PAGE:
General practitioners claim they’ve been allocated a “laughable” supply of vaccine for the rollout to youngsters, and they’re worried they won’t be able to get them inoculated in time for the start of school in February.
Parents in Sydney and Melbourne are also reporting that system issues have caused long-awaited bookings to be cancelled or that they have been unable to schedule appointments for their children.
The Pfizer vaccine is being rolled out to 2.3 million children aged 5-11 on Monday, giving families a short window to arrange appointments before the school year begins in late January or early February.
Lt Gen John Frewen, the director of Australia’s vaccine taskforce, said last week that the country has enough vaccine to give first doses to every child “either within January or in the early weeks of February.”
However, GPs, who make up one of the key distribution routes, claim they’re having identical issues to those that plagued the disastrous adult rollout earlier this year.
Dose allocations are insufficient to allow for broad vaccination, and GPs are unsure whether shipments will arrive in time for Monday’s start date.
In Melbourne, Dr. Shea Wilcox claims that his clinic has been guaranteed only 100 children’s doses every week. The facility claims to be able to deliver 1,000 dosages every week. They’ve been inundated with calls from parents hoping for appointments before the start of the school year.
“People are calling us and saying, ‘the prime minister said there are doses, and we want those.’ “We’re saying ‘we don’t have any doses,'” he explained.
“A hundred doses every week is ridiculous.” “How about 30 families, each with three children?”
GPs placed vaccine dose orders in mid-December, but shipments will not begin arriving until late this week, just days before the deployment begins.
There isn’t much room for error in this situation. If shipments are delayed, Wilcox and others will have to cancel Monday reservations.
“We don’t have any vaccines for children in the fridge,” he said. “Parents are becoming increasingly concerned as case numbers rise, and the government claims there are vaccines.”
Dr Maria Boulton, a Brisbane GP and clinic owner, has been given only 100 tablets each week, which won’t arrive until the 14th of January, two to three weeks before most schools return for the year.
Her clinic serves 1,500 children aged 5 to 11. It would take her more than three months to vaccinate them all with the current dose allocation.
GP clinics saw similar supply and distribution challenges during the early stages of the adult vaccination programme last year. Boulton’s clinic hasn’t been taking appointments until she has the pills in her hands, since she is still traumatised by the ordeal.
When asked if the government had learned from that experience, Boulton replied, “No.” Once again, health officials’ communication with GPs has been inadequate, and we tend to learn about things through the media.”
Boulton claimed that as the number of Covid cases grew, she would have to cut back on her personnel because they were either contaminated or isolated.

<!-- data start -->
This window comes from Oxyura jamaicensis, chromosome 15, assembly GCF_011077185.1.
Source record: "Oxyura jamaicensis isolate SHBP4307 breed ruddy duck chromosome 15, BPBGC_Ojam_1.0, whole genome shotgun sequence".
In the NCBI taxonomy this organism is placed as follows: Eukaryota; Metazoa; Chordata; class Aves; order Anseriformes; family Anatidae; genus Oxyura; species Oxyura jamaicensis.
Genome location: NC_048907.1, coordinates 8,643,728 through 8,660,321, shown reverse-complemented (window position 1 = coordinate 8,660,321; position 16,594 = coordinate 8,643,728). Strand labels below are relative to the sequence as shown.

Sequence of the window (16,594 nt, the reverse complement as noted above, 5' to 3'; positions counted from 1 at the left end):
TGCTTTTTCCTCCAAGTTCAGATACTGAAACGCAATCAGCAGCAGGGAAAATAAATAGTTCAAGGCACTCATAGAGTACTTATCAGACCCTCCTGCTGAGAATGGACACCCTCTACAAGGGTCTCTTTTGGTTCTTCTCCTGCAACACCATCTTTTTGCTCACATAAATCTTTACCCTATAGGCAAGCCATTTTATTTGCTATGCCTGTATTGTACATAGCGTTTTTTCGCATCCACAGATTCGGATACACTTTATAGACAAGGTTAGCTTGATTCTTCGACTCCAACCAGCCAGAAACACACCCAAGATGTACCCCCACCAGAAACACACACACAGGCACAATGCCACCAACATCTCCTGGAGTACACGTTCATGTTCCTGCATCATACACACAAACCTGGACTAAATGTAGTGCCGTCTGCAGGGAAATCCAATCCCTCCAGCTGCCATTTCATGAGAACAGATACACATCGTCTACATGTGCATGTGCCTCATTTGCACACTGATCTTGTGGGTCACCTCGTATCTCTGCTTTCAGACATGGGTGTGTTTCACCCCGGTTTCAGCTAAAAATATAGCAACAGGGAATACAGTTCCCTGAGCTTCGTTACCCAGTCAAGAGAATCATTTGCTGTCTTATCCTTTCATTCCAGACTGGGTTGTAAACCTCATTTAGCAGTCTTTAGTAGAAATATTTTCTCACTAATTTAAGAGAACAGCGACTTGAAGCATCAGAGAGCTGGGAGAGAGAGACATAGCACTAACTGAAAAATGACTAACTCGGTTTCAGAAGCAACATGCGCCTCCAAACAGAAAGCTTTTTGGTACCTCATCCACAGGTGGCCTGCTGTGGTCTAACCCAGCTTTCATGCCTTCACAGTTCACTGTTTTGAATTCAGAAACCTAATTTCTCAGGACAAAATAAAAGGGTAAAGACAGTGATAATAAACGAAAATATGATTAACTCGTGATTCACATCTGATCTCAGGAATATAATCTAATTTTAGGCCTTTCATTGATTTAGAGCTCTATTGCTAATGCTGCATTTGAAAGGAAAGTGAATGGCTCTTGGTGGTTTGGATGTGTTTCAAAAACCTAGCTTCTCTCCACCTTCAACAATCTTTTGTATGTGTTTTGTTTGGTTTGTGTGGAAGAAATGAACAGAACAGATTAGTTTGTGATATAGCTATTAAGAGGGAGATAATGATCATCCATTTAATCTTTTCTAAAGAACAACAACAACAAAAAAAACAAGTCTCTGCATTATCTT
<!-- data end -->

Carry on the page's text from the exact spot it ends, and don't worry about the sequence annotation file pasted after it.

Dr. Mukesh Haikerwal, a paediatrician in Melbourne’s west, told Guardian Australia that his clinic only had 200 pills left to vaccinate 1,400 children.
He was also dealing with the loss of 19 employees and increased pressure from the clinic’s provision of Covid tests.
“We also have to keep up with business as normal.” “There are still a lot of problems,” he stated via text.
Dr Anita Munoz, a Victorian representative for the Royal Australian College of General Practitioners, said the shortage of doses given to GPs was a major issue.
“GPs are frustrated,” she told the Guardian Australia. “We’d want to see more doses delivered with each delivery.”
She added the adult booster campaign, high Covid-19 case numbers, workforce difficulties, and business as usual were all putting a strain on the sector right now, on top of the children’s vaccine programme.
“I have reservations about getting all the kids vaccinated before then,” she remarked when asked if GPs will be able to vaccinate children before the start of school. I’m not convinced it’ll happen.”
Pfizer for children has been evaluated by the Therapeutic Goods Administration and is being delivered to primary care and state clinics, according to a representative for Health Minister Greg Hunt.
“All orders are on track to be delivered as scheduled and advised to providers,” a representative for Operation Covid Shield said.
“By the end of January, the government will have secured sufficient supplies of the 5-11 year doses to provide all children with a first dose.” Week-by-week allocations are determined by individual vaccine providers’ ordering rates.”
There are also issues with the various booking systems for children’s vaccines.
Last year, Prof Alexandra Martiniuk, an epidemiologist at the University of Sydney, scheduled her children’s immunizations as soon as possible. In the first week of the rollout, both were supposed to have their first injections at the Mona Vale immunisation centre in Sydney.
She was notified two days ago that all vaccine appointments at the Mona Vale vaccination hub had been cancelled, and that she would have to find available slots for her children elsewhere. Despite having a family member who is susceptible to Covid-19, this effectively put her at the back of the line.
She inquired with NSW Health about vaccination triage in order to prioritise more at-risk households. She was told that such a technique does not exist.
“We’re in a crazy condition, as we all know, with Omicron on so many fronts,” she told Guardian Australia. “But the issue is, we’ve known for months that child immunizations were coming.”